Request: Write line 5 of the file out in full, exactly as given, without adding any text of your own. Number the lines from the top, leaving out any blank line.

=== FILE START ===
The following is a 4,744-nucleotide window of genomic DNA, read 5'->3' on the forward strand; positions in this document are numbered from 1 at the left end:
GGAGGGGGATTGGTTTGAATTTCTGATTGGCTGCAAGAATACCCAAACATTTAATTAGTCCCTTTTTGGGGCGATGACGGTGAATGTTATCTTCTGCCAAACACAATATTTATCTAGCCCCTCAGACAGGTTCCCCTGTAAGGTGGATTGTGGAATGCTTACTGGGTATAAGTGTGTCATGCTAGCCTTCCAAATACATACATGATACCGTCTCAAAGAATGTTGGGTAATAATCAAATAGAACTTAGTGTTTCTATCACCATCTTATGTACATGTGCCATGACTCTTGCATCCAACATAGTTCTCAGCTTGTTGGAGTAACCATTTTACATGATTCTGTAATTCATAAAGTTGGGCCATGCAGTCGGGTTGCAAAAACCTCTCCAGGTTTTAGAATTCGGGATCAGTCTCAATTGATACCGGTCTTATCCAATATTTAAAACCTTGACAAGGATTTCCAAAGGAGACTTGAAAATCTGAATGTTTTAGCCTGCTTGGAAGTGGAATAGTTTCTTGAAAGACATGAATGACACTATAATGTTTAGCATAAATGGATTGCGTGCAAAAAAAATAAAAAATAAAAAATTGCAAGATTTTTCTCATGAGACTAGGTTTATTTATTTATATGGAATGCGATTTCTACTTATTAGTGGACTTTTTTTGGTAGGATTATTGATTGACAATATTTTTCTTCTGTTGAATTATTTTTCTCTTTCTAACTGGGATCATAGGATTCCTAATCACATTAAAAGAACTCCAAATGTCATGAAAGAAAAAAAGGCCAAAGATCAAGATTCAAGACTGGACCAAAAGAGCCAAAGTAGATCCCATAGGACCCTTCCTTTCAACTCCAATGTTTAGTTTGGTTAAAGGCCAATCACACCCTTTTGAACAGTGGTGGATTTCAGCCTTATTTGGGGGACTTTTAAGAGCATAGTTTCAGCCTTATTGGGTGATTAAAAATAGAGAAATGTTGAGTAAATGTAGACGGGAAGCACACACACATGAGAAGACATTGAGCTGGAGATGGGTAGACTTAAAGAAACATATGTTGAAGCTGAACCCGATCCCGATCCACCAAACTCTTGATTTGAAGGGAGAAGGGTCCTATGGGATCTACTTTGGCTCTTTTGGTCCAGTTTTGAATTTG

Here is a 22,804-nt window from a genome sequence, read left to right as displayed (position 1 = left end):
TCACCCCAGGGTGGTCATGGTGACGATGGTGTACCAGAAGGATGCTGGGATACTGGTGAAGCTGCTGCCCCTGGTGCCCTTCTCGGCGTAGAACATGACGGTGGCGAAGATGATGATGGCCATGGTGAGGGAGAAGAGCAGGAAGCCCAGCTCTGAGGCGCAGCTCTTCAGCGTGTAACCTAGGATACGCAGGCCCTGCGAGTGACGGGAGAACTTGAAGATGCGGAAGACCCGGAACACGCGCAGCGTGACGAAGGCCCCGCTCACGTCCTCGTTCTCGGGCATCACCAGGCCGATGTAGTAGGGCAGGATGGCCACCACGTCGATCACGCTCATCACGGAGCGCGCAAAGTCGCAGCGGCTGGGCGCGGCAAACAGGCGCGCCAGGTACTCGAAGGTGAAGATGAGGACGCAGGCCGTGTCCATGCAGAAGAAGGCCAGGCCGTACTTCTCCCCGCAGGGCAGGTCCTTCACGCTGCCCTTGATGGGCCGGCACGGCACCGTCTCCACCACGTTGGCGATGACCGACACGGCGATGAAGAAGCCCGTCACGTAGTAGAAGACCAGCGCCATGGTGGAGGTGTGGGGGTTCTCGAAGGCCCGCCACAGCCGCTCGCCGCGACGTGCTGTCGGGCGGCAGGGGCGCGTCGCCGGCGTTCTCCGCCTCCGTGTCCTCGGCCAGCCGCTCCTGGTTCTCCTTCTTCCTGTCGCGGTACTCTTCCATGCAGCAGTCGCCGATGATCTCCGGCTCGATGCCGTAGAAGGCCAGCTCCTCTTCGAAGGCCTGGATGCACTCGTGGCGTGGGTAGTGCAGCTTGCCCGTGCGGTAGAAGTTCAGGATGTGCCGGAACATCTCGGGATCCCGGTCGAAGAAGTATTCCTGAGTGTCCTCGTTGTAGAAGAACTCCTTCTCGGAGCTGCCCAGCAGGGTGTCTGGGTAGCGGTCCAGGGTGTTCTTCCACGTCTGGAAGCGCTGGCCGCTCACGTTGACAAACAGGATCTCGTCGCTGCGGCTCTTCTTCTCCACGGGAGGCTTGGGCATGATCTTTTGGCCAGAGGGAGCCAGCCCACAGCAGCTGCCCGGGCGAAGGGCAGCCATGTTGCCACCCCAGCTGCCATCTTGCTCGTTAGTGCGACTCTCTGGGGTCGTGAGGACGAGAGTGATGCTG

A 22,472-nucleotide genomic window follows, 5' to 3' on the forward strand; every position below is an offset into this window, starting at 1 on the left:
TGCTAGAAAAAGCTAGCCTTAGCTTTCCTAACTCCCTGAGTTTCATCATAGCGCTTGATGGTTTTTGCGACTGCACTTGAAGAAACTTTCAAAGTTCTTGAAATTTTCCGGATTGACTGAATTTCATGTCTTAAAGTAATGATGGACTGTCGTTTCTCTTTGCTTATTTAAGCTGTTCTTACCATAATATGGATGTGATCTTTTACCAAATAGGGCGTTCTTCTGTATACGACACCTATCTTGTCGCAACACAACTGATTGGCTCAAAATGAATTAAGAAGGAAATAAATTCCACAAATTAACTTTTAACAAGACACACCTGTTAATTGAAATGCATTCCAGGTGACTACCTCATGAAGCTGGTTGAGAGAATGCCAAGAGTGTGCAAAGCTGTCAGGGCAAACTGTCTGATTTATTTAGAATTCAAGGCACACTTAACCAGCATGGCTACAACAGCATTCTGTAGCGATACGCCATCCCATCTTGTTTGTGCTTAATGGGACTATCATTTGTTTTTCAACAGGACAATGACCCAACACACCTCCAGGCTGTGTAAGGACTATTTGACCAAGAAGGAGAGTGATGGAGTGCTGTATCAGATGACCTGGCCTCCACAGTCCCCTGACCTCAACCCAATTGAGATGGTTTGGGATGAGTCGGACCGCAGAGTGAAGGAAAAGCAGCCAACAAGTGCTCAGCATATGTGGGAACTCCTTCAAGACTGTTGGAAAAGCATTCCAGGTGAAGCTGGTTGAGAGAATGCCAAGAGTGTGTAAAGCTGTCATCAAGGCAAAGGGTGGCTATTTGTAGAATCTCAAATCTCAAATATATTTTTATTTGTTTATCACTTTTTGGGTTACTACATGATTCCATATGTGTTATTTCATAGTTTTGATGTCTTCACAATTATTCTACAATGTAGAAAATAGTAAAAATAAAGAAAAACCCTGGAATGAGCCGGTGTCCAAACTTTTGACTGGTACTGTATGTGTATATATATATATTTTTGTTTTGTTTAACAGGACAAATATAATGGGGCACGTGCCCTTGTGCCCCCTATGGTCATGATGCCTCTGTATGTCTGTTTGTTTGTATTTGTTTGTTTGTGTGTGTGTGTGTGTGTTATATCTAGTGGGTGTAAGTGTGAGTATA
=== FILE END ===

A 22,472-nucleotide genomic window follows, 5' to 3' on the forward strand; every position below is an offset into this window, starting at 1 on the left: